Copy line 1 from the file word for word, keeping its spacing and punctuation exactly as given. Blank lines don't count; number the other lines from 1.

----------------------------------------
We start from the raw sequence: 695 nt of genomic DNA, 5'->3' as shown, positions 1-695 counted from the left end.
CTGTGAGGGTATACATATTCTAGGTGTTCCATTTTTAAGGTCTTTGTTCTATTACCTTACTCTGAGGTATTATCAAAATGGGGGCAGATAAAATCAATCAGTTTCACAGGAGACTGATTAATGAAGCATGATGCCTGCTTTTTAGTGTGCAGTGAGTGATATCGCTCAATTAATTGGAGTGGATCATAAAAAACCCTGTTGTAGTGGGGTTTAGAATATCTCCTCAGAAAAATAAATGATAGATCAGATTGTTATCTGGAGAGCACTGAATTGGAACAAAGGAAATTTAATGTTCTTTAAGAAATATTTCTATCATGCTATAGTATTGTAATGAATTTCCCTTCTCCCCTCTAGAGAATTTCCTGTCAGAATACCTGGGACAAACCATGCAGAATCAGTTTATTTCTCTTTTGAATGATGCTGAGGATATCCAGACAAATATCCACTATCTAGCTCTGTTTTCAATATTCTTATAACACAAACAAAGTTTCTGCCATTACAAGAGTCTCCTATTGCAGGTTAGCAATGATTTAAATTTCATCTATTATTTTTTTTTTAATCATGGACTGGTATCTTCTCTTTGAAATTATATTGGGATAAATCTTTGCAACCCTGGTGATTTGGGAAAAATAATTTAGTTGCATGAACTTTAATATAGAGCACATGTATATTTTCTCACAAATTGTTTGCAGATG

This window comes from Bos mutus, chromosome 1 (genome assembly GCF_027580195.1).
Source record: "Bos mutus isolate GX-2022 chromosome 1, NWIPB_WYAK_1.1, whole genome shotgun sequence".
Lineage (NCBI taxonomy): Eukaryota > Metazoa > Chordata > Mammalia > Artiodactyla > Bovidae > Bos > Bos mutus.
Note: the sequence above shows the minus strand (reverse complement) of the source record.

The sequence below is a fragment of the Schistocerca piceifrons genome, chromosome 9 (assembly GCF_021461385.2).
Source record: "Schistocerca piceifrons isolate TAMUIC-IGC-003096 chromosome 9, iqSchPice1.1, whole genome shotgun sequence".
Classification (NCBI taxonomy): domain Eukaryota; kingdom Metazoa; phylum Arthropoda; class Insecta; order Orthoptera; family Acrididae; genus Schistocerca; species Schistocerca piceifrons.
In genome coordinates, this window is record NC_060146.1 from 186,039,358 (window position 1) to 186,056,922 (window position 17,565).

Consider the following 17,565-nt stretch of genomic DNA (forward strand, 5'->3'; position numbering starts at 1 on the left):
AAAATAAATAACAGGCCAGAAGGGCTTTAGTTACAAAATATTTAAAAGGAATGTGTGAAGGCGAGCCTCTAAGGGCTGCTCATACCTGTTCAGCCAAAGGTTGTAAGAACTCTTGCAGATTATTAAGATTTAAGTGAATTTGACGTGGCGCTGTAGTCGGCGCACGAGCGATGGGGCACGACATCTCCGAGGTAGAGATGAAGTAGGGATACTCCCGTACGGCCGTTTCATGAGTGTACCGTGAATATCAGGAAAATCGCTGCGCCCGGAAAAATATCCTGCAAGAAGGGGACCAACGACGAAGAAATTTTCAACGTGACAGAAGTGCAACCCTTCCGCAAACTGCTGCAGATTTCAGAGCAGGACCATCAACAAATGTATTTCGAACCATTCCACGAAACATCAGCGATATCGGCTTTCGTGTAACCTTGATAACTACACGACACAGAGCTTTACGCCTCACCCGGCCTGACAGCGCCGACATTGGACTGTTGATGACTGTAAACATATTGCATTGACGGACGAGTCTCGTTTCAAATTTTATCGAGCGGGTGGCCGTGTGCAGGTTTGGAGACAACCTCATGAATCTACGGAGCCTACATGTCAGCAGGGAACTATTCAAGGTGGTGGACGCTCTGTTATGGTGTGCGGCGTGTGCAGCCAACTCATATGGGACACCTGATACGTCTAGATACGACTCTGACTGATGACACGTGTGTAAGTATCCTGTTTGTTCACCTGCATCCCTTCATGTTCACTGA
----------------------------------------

We start from the raw sequence: 695 nt of genomic DNA, 5'->3' as shown, positions 1-695 counted from the left end.